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2006-04-13, 2100h MST
AustroMars Mission Sol 6: “First Aid on Mars”
Even on a remote and rather friendly place like Mars, accidents are likely to happen. One small step and an unwary astronaut can easily tumble, breaking his arm or leg or receiving even worse damage. This and the procedures for first aid and safe transportation of the patient was exactly what we wanted to simulate in today’s MedMars EVA.
To make the scenario as real as possible, two astronauts – EVA Team 1 with Gernot Gröemer, our Health and Safety Officer, acting as EVA Commander, and Alexander Soucek, the First Officer, went onto a geological sample excursion (dubbed “GeoMars”) in the close vicinity of the Habitat. Something like 400 m away in easterly direction, EVA team 1 obtained the first geological sample. After a careful sealing for later processing, the team moved on and then – the simulated – disaster struck: Alexander slipped and fell unluckily against a stone, presumably breaking his right ankle joint. Gernot came quickly to his rescue. Realising that Alexander had (simulated) pain and could not stand up any more, Gernot contacted HabCom, which was at that time myself, supported by Christoph Kandler, the AustroMars Mission Specialist for planetary Sciences. After careful consulting, the HSO declared a level 3 emergency, asking for a 2 men rescue team (EVA Team 2) to come to the accident site as quickly as possible for support. We informed MCC Salzburg and ordered Christian Hutsteiner, the Flight Engineer, as well as Markus Spiss, our Mission Specialist for Life Sciences, to don their space suits as fast as possible to come to their help.
In the record time of approximately 20 minutes, EVA Team 2 had finished donning their suits and stepped into the airlock. In the meantime, Gernot had stabilised Alexander, who was lying unpleasantly on a little hill and has given him some medicaments (simulated) to ease the pain and stabilise the blood pressure. 10 minutes later, EVA Team 2 was on its way, taking with them a splint and a camera to monitor all the steps of the first aid procedure for the medical doctors in Austria.
Alexander did his best to simulate an injured patient. Every time he started to whine it felt not at all as a simulation anymore and then both Christoph and I, monitoring and co-coordinating the rescue mission from inside the Habitat, hoped that the rescue EVA team would start to run to reach them faster. As human as this is, it is of course of no good as no one would want to risk the health of the rescue team as well.
Finally EVA Team 2 had reached Alexander and Gernot and started the first aid. After stabilising his foot ankle and the transportation of the patient started. Luckily the accident had happened not so far away from the MDRS, so the transport took only but a few minutes. Still everyone said afterwards that it required a lot of effort to transport the patient and even Alex was exhausted, claiming that holding fast to the spacesuits of his rescue team was everything but easy. The effort required is most likely best visible from the energy consumption of Markus. Although he was only one hour outside he burnt 729 calories.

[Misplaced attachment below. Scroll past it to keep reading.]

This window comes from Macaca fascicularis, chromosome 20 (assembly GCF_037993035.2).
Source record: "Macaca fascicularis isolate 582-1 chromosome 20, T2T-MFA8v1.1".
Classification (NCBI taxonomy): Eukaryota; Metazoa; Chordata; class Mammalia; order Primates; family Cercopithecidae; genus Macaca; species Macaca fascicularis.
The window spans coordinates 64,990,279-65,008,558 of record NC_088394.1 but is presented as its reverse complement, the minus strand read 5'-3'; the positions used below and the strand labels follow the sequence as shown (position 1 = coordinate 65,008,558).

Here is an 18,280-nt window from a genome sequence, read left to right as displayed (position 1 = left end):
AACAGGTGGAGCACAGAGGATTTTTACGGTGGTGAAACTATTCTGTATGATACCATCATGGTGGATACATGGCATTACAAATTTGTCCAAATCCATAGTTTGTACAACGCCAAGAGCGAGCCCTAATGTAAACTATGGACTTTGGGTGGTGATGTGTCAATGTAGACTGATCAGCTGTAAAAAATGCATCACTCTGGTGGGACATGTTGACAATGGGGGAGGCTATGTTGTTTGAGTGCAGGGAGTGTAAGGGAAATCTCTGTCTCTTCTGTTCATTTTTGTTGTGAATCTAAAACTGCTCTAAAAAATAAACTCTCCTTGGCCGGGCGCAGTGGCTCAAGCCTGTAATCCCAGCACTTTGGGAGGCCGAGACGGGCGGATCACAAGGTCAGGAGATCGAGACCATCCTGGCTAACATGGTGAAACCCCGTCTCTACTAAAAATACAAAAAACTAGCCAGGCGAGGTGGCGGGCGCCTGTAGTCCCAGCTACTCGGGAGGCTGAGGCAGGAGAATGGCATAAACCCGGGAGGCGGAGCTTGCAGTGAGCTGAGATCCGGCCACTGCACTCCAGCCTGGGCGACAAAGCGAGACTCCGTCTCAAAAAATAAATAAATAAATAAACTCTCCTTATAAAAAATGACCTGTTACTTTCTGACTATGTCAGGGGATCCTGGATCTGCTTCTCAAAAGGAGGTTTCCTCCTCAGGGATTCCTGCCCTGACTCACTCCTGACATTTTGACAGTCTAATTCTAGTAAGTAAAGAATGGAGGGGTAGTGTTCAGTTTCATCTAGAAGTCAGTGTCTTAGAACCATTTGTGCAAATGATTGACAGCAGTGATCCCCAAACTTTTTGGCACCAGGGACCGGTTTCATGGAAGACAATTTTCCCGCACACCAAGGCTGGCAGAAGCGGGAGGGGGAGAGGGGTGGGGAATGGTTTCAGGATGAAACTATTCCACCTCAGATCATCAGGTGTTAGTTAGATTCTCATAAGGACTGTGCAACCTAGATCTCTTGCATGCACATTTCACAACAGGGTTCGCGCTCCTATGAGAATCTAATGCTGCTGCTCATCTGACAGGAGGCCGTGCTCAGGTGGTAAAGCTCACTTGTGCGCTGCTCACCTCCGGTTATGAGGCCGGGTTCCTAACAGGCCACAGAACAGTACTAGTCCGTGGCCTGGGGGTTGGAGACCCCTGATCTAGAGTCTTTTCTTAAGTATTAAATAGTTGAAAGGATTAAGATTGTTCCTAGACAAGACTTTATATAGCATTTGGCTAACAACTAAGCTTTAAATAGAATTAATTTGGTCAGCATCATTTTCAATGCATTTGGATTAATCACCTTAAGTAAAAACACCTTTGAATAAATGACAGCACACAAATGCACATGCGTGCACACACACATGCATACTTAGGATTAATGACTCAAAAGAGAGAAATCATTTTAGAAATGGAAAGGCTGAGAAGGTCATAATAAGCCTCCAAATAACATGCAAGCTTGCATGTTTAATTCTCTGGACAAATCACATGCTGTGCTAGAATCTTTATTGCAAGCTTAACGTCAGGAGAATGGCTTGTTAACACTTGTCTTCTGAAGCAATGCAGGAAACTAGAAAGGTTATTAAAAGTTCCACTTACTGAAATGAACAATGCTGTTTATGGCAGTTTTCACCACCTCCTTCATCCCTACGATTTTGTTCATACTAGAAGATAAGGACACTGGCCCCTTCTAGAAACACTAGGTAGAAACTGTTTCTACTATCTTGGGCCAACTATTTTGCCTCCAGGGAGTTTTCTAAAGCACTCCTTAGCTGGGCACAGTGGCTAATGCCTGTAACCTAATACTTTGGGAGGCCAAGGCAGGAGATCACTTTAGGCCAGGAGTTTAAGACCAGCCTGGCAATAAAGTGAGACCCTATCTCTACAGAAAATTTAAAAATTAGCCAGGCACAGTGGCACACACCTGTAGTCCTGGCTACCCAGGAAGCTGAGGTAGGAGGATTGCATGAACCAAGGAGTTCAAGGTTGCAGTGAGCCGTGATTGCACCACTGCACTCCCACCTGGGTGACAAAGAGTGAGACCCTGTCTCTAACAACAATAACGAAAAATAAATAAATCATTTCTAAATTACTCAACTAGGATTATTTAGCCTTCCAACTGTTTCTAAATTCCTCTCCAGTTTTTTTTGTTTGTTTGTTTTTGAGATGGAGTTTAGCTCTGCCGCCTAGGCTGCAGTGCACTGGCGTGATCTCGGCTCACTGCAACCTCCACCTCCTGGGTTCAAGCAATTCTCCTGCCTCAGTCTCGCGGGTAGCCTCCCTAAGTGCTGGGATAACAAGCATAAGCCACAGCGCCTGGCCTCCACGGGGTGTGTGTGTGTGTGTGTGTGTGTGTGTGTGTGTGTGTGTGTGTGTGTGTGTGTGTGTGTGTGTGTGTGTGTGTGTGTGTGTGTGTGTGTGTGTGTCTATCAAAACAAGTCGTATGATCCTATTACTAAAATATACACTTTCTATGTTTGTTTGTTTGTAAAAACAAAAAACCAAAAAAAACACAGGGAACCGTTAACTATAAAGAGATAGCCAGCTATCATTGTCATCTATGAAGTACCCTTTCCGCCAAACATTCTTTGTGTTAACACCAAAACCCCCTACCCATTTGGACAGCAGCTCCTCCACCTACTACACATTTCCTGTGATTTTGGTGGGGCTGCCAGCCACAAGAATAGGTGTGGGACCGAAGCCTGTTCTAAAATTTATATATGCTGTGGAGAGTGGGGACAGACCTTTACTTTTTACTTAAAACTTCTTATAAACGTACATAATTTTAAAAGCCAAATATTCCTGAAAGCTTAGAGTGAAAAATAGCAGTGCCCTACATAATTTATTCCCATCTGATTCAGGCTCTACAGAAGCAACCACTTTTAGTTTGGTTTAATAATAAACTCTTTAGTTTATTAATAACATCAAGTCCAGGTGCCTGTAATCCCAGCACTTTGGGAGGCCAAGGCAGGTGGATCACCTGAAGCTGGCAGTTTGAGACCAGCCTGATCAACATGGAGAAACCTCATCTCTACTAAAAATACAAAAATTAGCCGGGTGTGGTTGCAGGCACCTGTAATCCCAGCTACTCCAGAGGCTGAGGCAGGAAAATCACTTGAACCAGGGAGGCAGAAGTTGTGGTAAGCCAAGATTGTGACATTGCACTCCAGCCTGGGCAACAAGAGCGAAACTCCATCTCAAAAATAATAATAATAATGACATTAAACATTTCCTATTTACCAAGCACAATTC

Once Alexander was inside, the simulation did not end. He was stripped of his space suit and laid back in the lab area, where Gernot and Markus applied a cast to his (simulated) broken ankle joint. At the time that I write this report, Alexander is still wearing the cast to see how much he is immobilised. All that was photographed and videotaped to be later studied in detail by several medical doctors back in Austria. And the doctors are not the only spectators, we covered the whole experiment as well for the Austrian Broadcasting Cooperation, which will most likely include it in their AustroMars documentary.
In general this experiment had worked very well. The minor flaw that the camera had not worked properly at the first instance was quickly recovered by doing a second bandaging simulation at a closer distance to the MDRS. The positive side effect of this was that the procedure was done a second time, proving its worth then as well.
All in all it was a very successful day. We have managed to stick to the flight plan and fulfilled today’s objectives. Now, at the 6th day into the mission, our daily routines are starting to become a real part of our daily live. No one really recognises anymore all the medical tests we have to take during the day, I suppose we might even miss some of these experiments once we leave MDRS again – well almost. Yesterday’s Yuri’s Night was a real blast for the crew’s morale. Having six Austrians sitting together, joking and singing loudly Austropop songs of the eighties and nineties is something I will never ever forget for the rest of my life. If there is one magic about the MDRS – beside of simulating a Martian space flight – it is the feeling of fellow- and friendship that can rarely be experienced at such an intensity like at this place in the middle of nowhere…
Signing off for today.
Commander, MDRS Crew 48 “AustroMars”
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